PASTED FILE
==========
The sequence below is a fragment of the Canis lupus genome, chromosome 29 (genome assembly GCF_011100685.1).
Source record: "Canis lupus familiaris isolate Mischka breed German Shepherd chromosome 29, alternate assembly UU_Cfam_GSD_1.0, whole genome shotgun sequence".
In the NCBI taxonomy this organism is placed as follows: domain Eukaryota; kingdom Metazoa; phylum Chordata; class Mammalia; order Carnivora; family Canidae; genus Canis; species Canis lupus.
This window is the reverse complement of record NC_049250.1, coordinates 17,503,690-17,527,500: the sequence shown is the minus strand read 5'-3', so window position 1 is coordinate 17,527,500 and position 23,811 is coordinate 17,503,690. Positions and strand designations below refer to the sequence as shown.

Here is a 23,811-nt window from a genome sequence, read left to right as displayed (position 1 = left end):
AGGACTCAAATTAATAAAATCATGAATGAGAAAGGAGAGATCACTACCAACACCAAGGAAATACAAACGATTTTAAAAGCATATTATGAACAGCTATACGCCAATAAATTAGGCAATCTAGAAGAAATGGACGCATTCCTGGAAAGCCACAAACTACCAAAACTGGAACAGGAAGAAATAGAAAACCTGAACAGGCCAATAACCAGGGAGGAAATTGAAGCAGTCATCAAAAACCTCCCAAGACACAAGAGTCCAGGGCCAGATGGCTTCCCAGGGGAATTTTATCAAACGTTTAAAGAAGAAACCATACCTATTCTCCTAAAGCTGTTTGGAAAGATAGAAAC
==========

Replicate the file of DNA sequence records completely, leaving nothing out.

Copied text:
The sequence below is a fragment of the Canis lupus genome, chromosome 29 (genome assembly GCF_011100685.1).
Source record: "Canis lupus familiaris isolate Mischka breed German Shepherd chromosome 29, alternate assembly UU_Cfam_GSD_1.0, whole genome shotgun sequence".
In the NCBI taxonomy this organism is placed as follows: domain Eukaryota; kingdom Metazoa; phylum Chordata; class Mammalia; order Carnivora; family Canidae; genus Canis; species Canis lupus.
This window is the reverse complement of record NC_049250.1, coordinates 17,503,690-17,527,500: the sequence shown is the minus strand read 5'-3', so window position 1 is coordinate 17,527,500 and position 23,811 is coordinate 17,503,690. Positions and strand designations below refer to the sequence as shown.

Here is a 23,811-nt window from a genome sequence, read left to right as displayed (position 1 = left end):
AGGACTCAAATTAATAAAATCATGAATGAGAAAGGAGAGATCACTACCAACACCAAGGAAATACAAACGATTTTAAAAGCATATTATGAACAGCTATACGCCAATAAATTAGGCAATCTAGAAGAAATGGACGCATTCCTGGAAAGCCACAAACTACCAAAACTGGAACAGGAAGAAATAGAAAACCTGAACAGGCCAATAACCAGGGAGGAAATTGAAGCAGTCATCAAAAACCTCCCAAGACACAAGAGTCCAGGGCCAGATGGCTTCCCAGGGGAATTTTATCAAACGTTTAAAGAAGAAACCATACCTATTCTCCTAAAGCTGTTTGGAAAGATAGAAAC